Swarovski 1899 EdelweisThe original Swarovski logo, that was first introduced in 1895, was that of an edelweiss flower. This was also the time when the company expanded to France, where it was known as Pierres Taillées du Tyrol (“Cut Stones from Tyrol”). In 1919 Swarovski brought the grinding and polishing tools into a different market by founding the company Tyrolit. Tyrolit was and still is a manufacturer of grinding, sawing, drilling and dressing tools, as well as a supplier of tools and machinery. In 1935 Daniel Swarovski’s youngest son Wilhelm created a custom pair of binoculars, which led to the start of Swarovski Optik KG in Absam, Tyrol (Austria) in 1949. This company produces optical instruments, such as binoculars, telescopes and telescopic sights for rifles. Hence, the Swarovski company grew and is now split into three major industry areas of which the Swarovski Crystal Business is the one that primarily produces lead glass jewellery (or crystal jewellery) and crystal accessories.

Swarovski Logo 1895The Swarovski Group includes Tyrolit; Swareflex (reflective and luminous road markings); Signity (synthetic and natural gemstones) and Swarovski Optik. It is one of the highest grossing business units in the world with a global reach in around 170 countries worldwide. The company even has a crystal-themed museum in Wattens (near Innsbruck, Austria), called Swarovski Kristallwelten (Crystal Worlds). This museum is the second most visited tourist attraction in Austria. It was built in 1995 in celebration of the 100th anniversary of the company.

Whilst the company logo started in 1895 with the logo of an edelweiss flower, this was later replaced by an S.A.L. logo (Block SC 1976-1988), which was replaced again in 1988 with their current logo of a swan. The latest logo represents the exquisite beauty, style and elegance of Swarovski crystal products.

In 2004 the Swarovski company released Xilion, a copyrighted cut designed to optimise the brilliance of Roses (components with flat back) and Chatons (round diamond cut view-side stones with no holes). The Xilion crystal glass was later replaced by Xirius, Swarovski’s most brilliant and advanced patented cutting technology, X-Cut, combined with the latest lead and conflict-free crystal glass material, Advanced Crystal, and their enhanced foiling technique, Silver Mirror Finish. Xirius stones are sparkling crystals with exceptional durability and radiance. Crystal glass is produced by melting a mixture of quartz sand, minium (a mineral), potash and soda at a very high temperature. To create crystal glass that lets light refract in a rainbow spectrum, Swarovski coats its products with special metallic chemical coating and cuts it with special techniques. The Xilion crystal glass components are ideal for making professional-looking fine jewellery. The stunning stones contain extremely precision-cut facets and produce a brilliant finish, which resembles a brilliant diamond more closely than ever before.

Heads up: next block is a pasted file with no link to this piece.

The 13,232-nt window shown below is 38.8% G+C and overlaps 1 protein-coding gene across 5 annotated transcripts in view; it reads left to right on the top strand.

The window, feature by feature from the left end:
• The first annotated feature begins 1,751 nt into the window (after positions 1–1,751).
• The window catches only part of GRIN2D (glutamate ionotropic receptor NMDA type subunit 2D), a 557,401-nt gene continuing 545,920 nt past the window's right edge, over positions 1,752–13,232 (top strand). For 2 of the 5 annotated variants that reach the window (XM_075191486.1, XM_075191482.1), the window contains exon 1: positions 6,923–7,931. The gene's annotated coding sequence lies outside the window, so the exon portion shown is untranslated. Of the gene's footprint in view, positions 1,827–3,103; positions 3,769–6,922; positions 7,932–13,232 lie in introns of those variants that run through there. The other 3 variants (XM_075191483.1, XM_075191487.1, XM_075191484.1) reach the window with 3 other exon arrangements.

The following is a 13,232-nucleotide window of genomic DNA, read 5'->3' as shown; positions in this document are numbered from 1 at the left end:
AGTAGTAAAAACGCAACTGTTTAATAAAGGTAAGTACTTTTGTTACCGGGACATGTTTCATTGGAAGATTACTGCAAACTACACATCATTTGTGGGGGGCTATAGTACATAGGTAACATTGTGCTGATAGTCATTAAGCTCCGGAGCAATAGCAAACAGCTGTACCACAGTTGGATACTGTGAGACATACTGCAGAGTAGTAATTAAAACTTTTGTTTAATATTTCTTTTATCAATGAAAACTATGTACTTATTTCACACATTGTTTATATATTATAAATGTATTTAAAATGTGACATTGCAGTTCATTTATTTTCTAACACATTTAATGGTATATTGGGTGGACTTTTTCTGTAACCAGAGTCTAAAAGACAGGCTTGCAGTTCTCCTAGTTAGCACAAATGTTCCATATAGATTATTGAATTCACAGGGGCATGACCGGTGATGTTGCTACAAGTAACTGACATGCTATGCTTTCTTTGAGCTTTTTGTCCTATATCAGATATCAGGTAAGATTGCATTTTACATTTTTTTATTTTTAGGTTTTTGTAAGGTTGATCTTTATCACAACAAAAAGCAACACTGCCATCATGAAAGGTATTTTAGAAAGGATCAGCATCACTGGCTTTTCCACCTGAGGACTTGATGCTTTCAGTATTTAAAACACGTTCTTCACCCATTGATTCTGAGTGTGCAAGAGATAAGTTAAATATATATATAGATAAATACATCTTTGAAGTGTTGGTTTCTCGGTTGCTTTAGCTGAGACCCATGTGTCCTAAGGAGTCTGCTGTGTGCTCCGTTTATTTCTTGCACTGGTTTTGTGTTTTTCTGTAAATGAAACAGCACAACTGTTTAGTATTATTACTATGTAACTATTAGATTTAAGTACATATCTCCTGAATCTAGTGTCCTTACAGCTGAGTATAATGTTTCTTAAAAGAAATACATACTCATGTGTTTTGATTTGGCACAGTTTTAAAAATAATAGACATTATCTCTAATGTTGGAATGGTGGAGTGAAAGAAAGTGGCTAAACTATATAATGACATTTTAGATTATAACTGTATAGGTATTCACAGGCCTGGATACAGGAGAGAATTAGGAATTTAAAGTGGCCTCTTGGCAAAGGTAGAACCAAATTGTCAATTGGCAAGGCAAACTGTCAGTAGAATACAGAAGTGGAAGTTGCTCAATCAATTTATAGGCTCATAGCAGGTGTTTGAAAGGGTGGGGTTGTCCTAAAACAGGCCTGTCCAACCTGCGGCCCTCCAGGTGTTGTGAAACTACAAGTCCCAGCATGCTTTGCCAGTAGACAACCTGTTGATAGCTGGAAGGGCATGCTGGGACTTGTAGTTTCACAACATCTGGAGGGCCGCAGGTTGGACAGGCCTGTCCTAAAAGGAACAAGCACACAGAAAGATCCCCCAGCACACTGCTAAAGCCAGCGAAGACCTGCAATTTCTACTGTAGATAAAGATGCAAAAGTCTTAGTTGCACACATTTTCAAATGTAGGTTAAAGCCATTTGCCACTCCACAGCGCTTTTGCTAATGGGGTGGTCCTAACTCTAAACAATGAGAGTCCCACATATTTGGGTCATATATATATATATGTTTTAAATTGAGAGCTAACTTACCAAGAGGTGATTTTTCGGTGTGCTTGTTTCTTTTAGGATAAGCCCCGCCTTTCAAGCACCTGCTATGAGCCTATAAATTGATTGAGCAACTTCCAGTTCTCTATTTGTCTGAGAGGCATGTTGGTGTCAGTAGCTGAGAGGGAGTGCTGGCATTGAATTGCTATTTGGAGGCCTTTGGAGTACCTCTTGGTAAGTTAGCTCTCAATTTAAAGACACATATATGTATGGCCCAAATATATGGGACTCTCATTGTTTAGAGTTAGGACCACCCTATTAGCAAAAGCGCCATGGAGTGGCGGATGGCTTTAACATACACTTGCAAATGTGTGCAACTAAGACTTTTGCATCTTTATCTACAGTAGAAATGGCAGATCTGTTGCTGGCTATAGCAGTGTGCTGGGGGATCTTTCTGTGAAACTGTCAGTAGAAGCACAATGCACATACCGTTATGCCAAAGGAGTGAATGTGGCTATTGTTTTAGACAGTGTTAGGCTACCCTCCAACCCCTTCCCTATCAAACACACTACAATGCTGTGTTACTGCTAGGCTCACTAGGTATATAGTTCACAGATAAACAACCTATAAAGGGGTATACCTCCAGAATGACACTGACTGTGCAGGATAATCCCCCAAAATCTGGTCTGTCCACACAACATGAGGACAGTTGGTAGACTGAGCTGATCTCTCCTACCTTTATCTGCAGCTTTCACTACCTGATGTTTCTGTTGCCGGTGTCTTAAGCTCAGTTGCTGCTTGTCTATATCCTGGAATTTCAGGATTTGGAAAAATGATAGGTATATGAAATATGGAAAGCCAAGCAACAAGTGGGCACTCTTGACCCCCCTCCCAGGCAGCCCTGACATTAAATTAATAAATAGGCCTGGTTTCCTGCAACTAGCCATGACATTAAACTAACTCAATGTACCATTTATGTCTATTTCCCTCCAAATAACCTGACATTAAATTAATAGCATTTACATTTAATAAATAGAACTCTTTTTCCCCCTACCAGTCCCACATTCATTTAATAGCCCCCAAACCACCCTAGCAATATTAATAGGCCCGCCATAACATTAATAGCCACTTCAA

Nadja Swarovski, the great-great granddaughter of Daniel Swarovski, is a member of the Swarovski executive board and leads the global brand strategy and communications of the Swarovski business. She also heads up the company’s sustainability strategy, the Swarovski Waterschool community investment program and she is the Chairperson of the Swarovski Foundation. Hence, Swarovski is still a family-owned business since it was founded by Daniel Swarovski in 1895. A sparkling company in many ways.

Gwendolyne Blaney – Gwendolyne’s Steampunk Gems


Wikipedia – https://en.wikipedia.org/wiki/Daniel_Swarovski – “Daniel Swarovski”